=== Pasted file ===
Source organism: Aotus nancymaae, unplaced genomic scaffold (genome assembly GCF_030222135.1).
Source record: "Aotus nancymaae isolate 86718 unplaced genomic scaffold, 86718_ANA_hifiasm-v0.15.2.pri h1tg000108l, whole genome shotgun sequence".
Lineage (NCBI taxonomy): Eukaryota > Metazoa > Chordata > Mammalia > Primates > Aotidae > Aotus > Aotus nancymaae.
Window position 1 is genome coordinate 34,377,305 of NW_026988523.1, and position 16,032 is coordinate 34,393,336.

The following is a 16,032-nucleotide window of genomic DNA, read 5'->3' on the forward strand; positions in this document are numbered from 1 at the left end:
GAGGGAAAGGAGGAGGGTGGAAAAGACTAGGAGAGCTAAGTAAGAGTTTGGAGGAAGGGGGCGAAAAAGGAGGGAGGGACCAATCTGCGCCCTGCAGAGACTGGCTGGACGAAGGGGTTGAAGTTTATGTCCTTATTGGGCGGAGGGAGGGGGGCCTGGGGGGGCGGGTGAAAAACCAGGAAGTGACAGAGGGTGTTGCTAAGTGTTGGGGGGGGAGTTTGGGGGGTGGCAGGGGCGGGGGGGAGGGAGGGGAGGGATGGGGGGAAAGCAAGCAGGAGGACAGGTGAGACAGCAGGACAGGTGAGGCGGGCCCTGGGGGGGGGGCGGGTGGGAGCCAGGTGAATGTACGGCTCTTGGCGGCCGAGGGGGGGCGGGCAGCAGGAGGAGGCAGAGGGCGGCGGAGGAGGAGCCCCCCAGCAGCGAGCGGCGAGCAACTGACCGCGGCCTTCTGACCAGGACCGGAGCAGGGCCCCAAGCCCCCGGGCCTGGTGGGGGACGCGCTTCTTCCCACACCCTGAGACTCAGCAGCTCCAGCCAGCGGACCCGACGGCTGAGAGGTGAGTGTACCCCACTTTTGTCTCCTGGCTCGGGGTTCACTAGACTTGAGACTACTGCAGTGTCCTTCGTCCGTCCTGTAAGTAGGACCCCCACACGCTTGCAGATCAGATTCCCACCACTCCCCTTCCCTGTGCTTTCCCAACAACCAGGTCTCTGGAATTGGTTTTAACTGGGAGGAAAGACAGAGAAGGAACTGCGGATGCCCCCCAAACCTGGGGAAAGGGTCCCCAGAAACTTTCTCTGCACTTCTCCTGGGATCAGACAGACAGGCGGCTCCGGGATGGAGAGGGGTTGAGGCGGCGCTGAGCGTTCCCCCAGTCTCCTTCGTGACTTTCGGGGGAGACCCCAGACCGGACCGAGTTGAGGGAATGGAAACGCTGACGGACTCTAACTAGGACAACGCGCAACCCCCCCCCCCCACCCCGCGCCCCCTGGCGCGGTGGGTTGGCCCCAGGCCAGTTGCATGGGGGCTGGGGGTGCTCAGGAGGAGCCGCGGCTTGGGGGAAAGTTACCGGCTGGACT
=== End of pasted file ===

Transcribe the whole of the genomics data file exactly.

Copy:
Source organism: Aotus nancymaae, unplaced genomic scaffold (genome assembly GCF_030222135.1).
Source record: "Aotus nancymaae isolate 86718 unplaced genomic scaffold, 86718_ANA_hifiasm-v0.15.2.pri h1tg000108l, whole genome shotgun sequence".
Lineage (NCBI taxonomy): Eukaryota > Metazoa > Chordata > Mammalia > Primates > Aotidae > Aotus > Aotus nancymaae.
Window position 1 is genome coordinate 34,377,305 of NW_026988523.1, and position 16,032 is coordinate 34,393,336.

The following is a 16,032-nucleotide window of genomic DNA, read 5'->3' on the forward strand; positions in this document are numbered from 1 at the left end:
GAGGGAAAGGAGGAGGGTGGAAAAGACTAGGAGAGCTAAGTAAGAGTTTGGAGGAAGGGGGCGAAAAAGGAGGGAGGGACCAATCTGCGCCCTGCAGAGACTGGCTGGACGAAGGGGTTGAAGTTTATGTCCTTATTGGGCGGAGGGAGGGGGGCCTGGGGGGGCGGGTGAAAAACCAGGAAGTGACAGAGGGTGTTGCTAAGTGTTGGGGGGGGAGTTTGGGGGGTGGCAGGGGCGGGGGGGAGGGAGGGGAGGGATGGGGGGAAAGCAAGCAGGAGGACAGGTGAGACAGCAGGACAGGTGAGGCGGGCCCTGGGGGGGGGGCGGGTGGGAGCCAGGTGAATGTACGGCTCTTGGCGGCCGAGGGGGGGCGGGCAGCAGGAGGAGGCAGAGGGCGGCGGAGGAGGAGCCCCCCAGCAGCGAGCGGCGAGCAACTGACCGCGGCCTTCTGACCAGGACCGGAGCAGGGCCCCAAGCCCCCGGGCCTGGTGGGGGACGCGCTTCTTCCCACACCCTGAGACTCAGCAGCTCCAGCCAGCGGACCCGACGGCTGAGAGGTGAGTGTACCCCACTTTTGTCTCCTGGCTCGGGGTTCACTAGACTTGAGACTACTGCAGTGTCCTTCGTCCGTCCTGTAAGTAGGACCCCCACACGCTTGCAGATCAGATTCCCACCACTCCCCTTCCCTGTGCTTTCCCAACAACCAGGTCTCTGGAATTGGTTTTAACTGGGAGGAAAGACAGAGAAGGAACTGCGGATGCCCCCCAAACCTGGGGAAAGGGTCCCCAGAAACTTTCTCTGCACTTCTCCTGGGATCAGACAGACAGGCGGCTCCGGGATGGAGAGGGGTTGAGGCGGCGCTGAGCGTTCCCCCAGTCTCCTTCGTGACTTTCGGGGGAGACCCCAGACCGGACCGAGTTGAGGGAATGGAAACGCTGACGGACTCTAACTAGGACAACGCGCAACCCCCCCCCCCCACCCCGCGCCCCCTGGCGCGGTGGGTTGGCCCCAGGCCAGTTGCATGGGGGCTGGGGGTGCTCAGGAGGAGCCGCGGCTTGGGGGAAAGTTACCGGCTGGACT